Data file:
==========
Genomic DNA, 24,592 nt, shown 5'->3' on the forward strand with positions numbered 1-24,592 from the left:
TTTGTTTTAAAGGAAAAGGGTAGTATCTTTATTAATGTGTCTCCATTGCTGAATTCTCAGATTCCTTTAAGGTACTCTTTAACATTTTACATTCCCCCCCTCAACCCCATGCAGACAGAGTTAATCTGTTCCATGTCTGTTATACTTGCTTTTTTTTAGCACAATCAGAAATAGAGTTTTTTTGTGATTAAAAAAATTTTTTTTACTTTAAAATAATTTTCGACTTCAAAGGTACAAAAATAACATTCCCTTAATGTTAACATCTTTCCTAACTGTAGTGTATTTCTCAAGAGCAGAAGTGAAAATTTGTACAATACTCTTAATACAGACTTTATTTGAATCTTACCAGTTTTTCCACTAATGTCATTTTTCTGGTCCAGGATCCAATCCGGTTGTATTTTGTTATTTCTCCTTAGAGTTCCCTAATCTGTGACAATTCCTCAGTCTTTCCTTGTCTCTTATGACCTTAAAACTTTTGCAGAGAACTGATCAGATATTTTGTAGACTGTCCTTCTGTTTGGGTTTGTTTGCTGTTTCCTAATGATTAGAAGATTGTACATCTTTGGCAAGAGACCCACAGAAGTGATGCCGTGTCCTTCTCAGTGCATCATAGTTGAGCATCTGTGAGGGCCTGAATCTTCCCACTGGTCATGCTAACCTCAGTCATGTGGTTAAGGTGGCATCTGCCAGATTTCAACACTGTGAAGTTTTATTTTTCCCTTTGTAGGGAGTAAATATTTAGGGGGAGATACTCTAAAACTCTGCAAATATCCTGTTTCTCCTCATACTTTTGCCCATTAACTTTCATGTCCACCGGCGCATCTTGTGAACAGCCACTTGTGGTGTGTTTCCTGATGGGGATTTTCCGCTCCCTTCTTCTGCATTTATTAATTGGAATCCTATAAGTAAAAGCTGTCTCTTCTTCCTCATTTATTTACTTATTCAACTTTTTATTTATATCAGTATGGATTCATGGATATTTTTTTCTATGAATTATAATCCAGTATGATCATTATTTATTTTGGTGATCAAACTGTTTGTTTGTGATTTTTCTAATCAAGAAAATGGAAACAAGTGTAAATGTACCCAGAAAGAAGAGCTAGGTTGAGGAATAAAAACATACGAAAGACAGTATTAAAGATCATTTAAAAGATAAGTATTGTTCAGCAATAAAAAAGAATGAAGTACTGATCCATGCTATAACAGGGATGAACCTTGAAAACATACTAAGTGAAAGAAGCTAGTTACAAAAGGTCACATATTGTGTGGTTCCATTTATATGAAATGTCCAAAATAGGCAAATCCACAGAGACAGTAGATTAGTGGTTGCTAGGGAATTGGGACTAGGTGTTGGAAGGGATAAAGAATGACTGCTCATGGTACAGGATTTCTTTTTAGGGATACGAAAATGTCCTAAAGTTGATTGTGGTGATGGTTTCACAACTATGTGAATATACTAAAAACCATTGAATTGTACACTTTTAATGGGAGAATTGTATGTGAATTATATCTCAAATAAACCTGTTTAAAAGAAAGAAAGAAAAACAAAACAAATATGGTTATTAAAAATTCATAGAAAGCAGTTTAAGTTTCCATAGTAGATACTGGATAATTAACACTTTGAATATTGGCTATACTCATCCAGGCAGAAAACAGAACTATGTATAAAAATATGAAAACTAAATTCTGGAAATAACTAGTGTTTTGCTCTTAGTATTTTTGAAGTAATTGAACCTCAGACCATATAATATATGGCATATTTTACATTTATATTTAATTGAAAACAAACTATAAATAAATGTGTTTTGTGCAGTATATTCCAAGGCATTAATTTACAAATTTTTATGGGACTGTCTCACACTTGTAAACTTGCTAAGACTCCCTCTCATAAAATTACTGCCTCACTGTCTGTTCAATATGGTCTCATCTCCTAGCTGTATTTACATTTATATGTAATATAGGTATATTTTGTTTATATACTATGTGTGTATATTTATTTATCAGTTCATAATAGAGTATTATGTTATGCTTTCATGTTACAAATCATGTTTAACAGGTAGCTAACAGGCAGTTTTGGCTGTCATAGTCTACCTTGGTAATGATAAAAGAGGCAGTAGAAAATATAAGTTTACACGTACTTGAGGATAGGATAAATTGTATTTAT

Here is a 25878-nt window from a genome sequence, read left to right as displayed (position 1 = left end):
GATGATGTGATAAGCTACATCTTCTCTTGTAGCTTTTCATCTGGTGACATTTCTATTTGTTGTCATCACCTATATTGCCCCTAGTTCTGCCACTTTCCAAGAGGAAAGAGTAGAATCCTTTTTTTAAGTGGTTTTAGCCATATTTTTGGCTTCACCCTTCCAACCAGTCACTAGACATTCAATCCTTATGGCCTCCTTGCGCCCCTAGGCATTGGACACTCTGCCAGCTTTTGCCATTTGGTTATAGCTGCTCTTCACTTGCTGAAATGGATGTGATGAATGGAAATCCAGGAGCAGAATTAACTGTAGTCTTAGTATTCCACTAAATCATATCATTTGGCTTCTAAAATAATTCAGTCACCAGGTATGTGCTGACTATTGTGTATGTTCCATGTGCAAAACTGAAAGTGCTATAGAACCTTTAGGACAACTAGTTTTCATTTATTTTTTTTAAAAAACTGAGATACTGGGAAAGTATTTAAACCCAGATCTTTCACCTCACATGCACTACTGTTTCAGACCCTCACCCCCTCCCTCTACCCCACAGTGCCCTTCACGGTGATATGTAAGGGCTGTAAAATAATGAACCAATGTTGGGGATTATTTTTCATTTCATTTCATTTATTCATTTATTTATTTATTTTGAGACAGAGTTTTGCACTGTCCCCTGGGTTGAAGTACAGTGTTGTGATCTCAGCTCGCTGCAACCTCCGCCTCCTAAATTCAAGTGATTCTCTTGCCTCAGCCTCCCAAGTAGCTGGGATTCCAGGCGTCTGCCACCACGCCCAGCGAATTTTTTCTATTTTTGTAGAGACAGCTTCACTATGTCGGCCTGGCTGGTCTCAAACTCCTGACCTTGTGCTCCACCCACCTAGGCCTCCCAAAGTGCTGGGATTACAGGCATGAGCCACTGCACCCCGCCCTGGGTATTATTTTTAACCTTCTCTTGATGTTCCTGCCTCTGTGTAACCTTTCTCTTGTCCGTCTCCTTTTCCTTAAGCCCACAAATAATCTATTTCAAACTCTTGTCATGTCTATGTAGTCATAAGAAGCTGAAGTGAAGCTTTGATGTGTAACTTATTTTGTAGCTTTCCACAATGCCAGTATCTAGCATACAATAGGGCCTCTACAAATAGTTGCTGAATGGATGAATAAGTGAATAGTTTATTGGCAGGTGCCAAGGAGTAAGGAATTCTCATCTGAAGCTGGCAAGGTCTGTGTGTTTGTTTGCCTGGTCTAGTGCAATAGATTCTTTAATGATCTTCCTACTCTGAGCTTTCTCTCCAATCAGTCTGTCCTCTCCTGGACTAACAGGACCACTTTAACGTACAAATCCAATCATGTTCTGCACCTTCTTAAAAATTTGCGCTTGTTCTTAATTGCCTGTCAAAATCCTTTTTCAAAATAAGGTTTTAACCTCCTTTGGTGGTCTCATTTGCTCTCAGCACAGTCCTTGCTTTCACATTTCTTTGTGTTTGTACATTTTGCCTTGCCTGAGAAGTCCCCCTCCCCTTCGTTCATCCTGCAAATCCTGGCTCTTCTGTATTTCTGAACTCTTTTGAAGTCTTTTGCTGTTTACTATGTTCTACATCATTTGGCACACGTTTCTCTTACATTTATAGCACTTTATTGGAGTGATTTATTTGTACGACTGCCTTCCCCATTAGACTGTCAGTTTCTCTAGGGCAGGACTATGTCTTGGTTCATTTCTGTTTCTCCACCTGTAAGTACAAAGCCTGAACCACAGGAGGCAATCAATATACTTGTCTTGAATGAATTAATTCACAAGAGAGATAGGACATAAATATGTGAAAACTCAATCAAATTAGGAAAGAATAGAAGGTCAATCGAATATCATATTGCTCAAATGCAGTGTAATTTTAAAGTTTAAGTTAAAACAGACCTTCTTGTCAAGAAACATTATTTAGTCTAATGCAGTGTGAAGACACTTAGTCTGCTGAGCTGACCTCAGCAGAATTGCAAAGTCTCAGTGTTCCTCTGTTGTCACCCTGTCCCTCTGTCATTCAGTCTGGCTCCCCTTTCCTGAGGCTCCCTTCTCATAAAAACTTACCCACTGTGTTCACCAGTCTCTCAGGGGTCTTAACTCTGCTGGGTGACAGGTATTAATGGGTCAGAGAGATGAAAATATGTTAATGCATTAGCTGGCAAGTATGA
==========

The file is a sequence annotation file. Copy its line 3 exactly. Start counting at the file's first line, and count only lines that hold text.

Here is a 25878-nt window from a genome sequence, read left to right as displayed (position 1 = left end):